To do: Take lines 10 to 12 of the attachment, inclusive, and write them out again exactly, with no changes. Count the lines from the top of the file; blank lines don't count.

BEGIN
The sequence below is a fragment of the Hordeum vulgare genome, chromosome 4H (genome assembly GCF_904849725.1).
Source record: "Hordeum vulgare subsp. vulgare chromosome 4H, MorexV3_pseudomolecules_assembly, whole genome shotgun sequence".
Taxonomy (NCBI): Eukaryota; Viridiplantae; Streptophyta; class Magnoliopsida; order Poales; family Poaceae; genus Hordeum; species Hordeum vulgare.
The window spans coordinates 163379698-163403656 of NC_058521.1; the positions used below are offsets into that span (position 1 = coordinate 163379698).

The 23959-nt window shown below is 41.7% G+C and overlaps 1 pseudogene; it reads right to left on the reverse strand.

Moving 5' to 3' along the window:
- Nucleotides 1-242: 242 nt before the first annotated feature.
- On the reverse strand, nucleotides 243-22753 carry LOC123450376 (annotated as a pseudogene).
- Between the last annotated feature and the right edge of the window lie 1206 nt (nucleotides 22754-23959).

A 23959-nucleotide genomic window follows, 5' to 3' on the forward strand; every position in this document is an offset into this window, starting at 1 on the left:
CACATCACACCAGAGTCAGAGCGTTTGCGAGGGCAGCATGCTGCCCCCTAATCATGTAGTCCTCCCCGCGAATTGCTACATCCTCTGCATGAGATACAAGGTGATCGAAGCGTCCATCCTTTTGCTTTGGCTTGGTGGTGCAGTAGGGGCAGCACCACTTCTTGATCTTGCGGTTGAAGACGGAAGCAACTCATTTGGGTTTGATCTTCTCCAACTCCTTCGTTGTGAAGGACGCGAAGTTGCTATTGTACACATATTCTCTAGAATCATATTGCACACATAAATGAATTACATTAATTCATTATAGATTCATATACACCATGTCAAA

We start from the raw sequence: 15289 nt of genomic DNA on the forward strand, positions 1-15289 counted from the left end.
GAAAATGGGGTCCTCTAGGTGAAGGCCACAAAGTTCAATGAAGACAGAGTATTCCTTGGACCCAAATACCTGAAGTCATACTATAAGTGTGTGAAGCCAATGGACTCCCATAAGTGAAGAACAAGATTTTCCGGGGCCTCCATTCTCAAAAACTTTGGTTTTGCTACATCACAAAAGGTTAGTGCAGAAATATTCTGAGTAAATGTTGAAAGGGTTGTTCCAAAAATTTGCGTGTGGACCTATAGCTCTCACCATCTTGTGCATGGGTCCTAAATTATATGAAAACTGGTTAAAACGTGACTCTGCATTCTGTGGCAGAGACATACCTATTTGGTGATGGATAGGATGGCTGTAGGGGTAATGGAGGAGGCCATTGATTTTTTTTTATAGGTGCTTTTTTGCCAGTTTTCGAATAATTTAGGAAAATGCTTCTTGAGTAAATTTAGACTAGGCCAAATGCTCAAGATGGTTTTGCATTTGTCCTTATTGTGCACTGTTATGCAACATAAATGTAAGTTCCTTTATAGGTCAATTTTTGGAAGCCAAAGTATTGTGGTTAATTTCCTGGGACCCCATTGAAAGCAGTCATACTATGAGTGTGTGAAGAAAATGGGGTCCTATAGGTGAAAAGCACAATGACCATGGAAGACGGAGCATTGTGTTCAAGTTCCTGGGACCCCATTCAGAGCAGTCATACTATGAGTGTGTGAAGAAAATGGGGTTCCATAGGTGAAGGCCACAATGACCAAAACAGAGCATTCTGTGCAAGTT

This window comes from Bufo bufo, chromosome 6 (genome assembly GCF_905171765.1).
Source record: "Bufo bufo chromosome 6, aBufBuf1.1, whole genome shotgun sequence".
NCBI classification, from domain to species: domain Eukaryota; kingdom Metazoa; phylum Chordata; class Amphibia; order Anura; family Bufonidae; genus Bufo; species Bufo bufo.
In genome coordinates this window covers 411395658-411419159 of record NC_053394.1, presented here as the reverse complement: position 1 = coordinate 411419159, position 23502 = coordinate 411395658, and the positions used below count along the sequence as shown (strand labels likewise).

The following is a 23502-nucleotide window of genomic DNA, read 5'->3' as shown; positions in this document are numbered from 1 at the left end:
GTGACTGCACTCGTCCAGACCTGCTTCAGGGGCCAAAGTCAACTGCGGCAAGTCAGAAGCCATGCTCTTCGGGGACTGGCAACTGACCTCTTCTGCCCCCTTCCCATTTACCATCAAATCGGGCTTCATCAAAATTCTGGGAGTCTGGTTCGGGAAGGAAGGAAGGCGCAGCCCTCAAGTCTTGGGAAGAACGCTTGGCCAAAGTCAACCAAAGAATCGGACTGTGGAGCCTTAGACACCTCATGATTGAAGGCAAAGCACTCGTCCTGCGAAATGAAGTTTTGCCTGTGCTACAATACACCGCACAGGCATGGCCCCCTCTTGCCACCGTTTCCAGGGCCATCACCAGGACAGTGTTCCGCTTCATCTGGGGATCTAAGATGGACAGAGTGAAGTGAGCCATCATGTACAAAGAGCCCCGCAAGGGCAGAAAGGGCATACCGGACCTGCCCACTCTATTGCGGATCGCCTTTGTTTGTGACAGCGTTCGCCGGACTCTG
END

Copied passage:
A 23959-nucleotide genomic window follows, 5' to 3' on the forward strand; every position in this document is an offset into this window, starting at 1 on the left:
CACATCACACCAGAGTCAGAGCGTTTGCGAGGGCAGCATGCTGCCCCCTAATCATGTAGTCCTCCCCGCGAATTGCTACATCCTCTGCATGAGATACAAGGTGATCGAAGCGTCCATCCTTTTGCTTTGGCTTGGTGGTGCAGTAGGGGCAGCACCACTTCTTGATCTTGCGGTTGAAGACGGAAGCAACTCATTTGGGTTTGATCTTCTCCAACTCCTTCGTTGTGAAGGACGCGAAGTTGCTATTGTACACATATTCTCTAGAATCATATTGCACACATAAATGAATTACATTAATTCATTATAGATTCATATACACCATGTCAAA

We start from the raw sequence: 15289 nt of genomic DNA on the forward strand, positions 1-15289 counted from the left end.